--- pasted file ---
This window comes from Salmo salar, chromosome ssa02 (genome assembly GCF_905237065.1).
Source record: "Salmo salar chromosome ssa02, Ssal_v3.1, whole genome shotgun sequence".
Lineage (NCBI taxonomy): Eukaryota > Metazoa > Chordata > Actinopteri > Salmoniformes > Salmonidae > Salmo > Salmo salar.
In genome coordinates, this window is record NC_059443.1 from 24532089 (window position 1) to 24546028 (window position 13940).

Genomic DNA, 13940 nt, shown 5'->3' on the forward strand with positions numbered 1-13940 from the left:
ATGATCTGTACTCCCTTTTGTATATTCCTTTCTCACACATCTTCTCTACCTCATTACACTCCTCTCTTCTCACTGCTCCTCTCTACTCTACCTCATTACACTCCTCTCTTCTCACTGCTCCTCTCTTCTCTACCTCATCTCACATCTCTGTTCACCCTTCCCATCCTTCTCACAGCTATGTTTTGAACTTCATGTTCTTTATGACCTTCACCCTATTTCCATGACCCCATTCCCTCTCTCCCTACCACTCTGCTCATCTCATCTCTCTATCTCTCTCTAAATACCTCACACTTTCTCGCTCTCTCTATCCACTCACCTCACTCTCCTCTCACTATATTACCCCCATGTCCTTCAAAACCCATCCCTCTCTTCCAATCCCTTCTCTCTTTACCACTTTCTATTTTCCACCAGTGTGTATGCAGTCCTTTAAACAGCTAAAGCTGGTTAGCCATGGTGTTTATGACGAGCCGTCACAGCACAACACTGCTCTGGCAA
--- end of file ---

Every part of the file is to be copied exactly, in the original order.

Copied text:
This window comes from Salmo salar, chromosome ssa02 (genome assembly GCF_905237065.1).
Source record: "Salmo salar chromosome ssa02, Ssal_v3.1, whole genome shotgun sequence".
Lineage (NCBI taxonomy): Eukaryota > Metazoa > Chordata > Actinopteri > Salmoniformes > Salmonidae > Salmo > Salmo salar.
In genome coordinates, this window is record NC_059443.1 from 24532089 (window position 1) to 24546028 (window position 13940).

Genomic DNA, 13940 nt, shown 5'->3' on the forward strand with positions numbered 1-13940 from the left:
ATGATCTGTACTCCCTTTTGTATATTCCTTTCTCACACATCTTCTCTACCTCATTACACTCCTCTCTTCTCACTGCTCCTCTCTACTCTACCTCATTACACTCCTCTCTTCTCACTGCTCCTCTCTTCTCTACCTCATCTCACATCTCTGTTCACCCTTCCCATCCTTCTCACAGCTATGTTTTGAACTTCATGTTCTTTATGACCTTCACCCTATTTCCATGACCCCATTCCCTCTCTCCCTACCACTCTGCTCATCTCATCTCTCTATCTCTCTCTAAATACCTCACACTTTCTCGCTCTCTCTATCCACTCACCTCACTCTCCTCTCACTATATTACCCCCATGTCCTTCAAAACCCATCCCTCTCTTCCAATCCCTTCTCTCTTTACCACTTTCTATTTTCCACCAGTGTGTATGCAGTCCTTTAAACAGCTAAAGCTGGTTAGCCATGGTGTTTATGACGAGCCGTCACAGCACAACACTGCTCTGGCAA